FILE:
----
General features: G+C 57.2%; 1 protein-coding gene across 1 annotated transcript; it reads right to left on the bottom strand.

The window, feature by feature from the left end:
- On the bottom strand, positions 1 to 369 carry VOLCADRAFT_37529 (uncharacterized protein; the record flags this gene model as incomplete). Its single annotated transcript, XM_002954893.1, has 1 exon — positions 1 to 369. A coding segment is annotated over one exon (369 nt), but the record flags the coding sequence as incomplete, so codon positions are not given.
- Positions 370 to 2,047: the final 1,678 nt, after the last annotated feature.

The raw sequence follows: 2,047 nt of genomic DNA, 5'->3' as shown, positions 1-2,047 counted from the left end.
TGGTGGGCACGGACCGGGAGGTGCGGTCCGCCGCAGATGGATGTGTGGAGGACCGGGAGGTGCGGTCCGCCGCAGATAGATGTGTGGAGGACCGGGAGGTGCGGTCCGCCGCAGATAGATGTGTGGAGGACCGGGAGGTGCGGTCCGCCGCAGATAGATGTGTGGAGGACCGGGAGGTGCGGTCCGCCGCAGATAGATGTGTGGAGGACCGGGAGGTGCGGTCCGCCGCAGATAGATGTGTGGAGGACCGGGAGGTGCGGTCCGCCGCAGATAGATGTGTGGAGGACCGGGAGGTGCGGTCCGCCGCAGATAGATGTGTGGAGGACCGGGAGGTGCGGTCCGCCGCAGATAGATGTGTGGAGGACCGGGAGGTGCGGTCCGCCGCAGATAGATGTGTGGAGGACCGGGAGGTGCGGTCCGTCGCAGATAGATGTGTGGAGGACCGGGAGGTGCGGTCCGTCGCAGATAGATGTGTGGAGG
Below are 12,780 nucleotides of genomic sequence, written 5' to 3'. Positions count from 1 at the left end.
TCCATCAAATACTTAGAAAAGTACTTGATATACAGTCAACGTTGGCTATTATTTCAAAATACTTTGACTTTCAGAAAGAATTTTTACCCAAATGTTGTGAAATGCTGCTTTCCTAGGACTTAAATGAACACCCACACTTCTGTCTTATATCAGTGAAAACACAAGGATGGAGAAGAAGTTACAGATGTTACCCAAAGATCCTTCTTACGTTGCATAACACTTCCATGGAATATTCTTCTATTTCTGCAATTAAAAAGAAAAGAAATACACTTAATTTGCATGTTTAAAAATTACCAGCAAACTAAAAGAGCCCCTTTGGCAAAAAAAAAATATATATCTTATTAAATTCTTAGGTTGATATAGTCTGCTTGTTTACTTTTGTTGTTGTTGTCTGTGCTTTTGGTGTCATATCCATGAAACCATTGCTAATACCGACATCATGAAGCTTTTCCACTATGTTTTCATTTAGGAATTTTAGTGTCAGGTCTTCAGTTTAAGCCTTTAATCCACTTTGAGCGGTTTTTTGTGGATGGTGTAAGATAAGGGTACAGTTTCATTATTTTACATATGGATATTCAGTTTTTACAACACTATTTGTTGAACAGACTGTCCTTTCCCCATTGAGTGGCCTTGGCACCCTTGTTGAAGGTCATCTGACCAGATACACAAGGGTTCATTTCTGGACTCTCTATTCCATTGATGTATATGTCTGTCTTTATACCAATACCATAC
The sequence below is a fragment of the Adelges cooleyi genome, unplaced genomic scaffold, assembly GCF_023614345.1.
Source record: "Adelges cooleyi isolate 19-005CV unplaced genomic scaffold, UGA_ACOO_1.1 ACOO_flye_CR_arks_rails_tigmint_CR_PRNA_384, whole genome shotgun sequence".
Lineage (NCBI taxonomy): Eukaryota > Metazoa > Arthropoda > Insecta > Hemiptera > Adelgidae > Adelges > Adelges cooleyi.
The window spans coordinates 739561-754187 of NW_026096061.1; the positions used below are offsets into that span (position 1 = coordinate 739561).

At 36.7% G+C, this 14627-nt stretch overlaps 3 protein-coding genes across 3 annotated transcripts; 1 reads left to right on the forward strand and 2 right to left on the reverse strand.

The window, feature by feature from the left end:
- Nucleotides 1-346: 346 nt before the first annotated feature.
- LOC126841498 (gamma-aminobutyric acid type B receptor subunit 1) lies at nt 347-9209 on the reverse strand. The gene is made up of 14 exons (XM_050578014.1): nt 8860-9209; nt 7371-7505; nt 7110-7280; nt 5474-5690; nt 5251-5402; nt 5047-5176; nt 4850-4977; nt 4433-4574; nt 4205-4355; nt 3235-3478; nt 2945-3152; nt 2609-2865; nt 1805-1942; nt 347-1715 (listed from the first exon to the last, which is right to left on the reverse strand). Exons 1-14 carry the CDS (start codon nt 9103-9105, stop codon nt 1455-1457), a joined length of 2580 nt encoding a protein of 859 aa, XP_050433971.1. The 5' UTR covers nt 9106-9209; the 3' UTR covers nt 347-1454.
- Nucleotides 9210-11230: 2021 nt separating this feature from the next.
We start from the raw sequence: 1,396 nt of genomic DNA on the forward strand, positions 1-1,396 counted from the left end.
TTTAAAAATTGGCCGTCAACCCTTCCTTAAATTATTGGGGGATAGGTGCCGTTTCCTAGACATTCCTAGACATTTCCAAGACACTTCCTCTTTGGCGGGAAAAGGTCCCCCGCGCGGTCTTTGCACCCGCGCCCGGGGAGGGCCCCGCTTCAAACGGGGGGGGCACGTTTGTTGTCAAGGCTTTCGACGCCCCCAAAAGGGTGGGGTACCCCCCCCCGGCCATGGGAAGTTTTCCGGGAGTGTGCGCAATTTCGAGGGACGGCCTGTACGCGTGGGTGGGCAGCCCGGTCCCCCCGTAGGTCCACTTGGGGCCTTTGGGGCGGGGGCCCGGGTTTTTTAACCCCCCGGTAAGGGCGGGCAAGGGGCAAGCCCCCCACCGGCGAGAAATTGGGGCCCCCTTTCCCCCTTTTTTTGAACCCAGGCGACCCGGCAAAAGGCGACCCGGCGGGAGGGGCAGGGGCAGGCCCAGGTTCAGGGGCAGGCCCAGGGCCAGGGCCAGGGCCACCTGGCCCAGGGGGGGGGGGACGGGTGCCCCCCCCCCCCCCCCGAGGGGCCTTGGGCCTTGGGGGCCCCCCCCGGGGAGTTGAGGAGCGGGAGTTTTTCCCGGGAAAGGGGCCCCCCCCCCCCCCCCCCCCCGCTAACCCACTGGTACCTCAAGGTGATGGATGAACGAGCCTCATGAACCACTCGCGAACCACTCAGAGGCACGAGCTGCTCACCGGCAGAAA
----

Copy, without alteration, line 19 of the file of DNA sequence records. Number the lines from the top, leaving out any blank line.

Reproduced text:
TTTAAAAATTGGCCGTCAACCCTTCCTTAAATTATTGGGGGATAGGTGCCGTTTCCTAGACATTCCTAGACATTTCCAAGACACTTCCTCTTTGGCGGGAAAAGGTCCCCCGCGCGGTCTTTGCACCCGCGCCCGGGGAGGGCCCCGCTTCAAACGGGGGGGGCACGTTTGTTGTCAAGGCTTTCGACGCCCCCAAAAGGGTGGGGTACCCCCCCCCGGCCATGGGAAGTTTTCCGGGAGTGTGCGCAATTTCGAGGGACGGCCTGTACGCGTGGGTGGGCAGCCCGGTCCCCCCGTAGGTCCACTTGGGGCCTTTGGGGCGGGGGCCCGGGTTTTTTAACCCCCCGGTAAGGGCGGGCAAGGGGCAAGCCCCCCACCGGCGAGAAATTGGGGCCCCCTTTCCCCCTTTTTTTGAACCCAGGCGACCCGGCAAAAGGCGACCCGGCGGGAGGGGCAGGGGCAGGCCCAGGTTCAGGGGCAGGCCCAGGGCCAGGGCCAGGGCCACCTGGCCCAGGGGGGGGGGGACGGGTGCCCCCCCCCCCCCCCCGAGGGGCCTTGGGCCTTGGGGGCCCCCCCCGGGGAGTTGAGGAGCGGGAGTTTTTCCCGGGAAAGGGGCCCCCCCCCCCCCCCCCCCCCGCTAACCCACTGGTACCTCAAGGTGATGGATGAACGAGCCTCATGAACCACTCGCGAACCACTCAGAGGCACGAGCTGCTCACCGGCAGAAA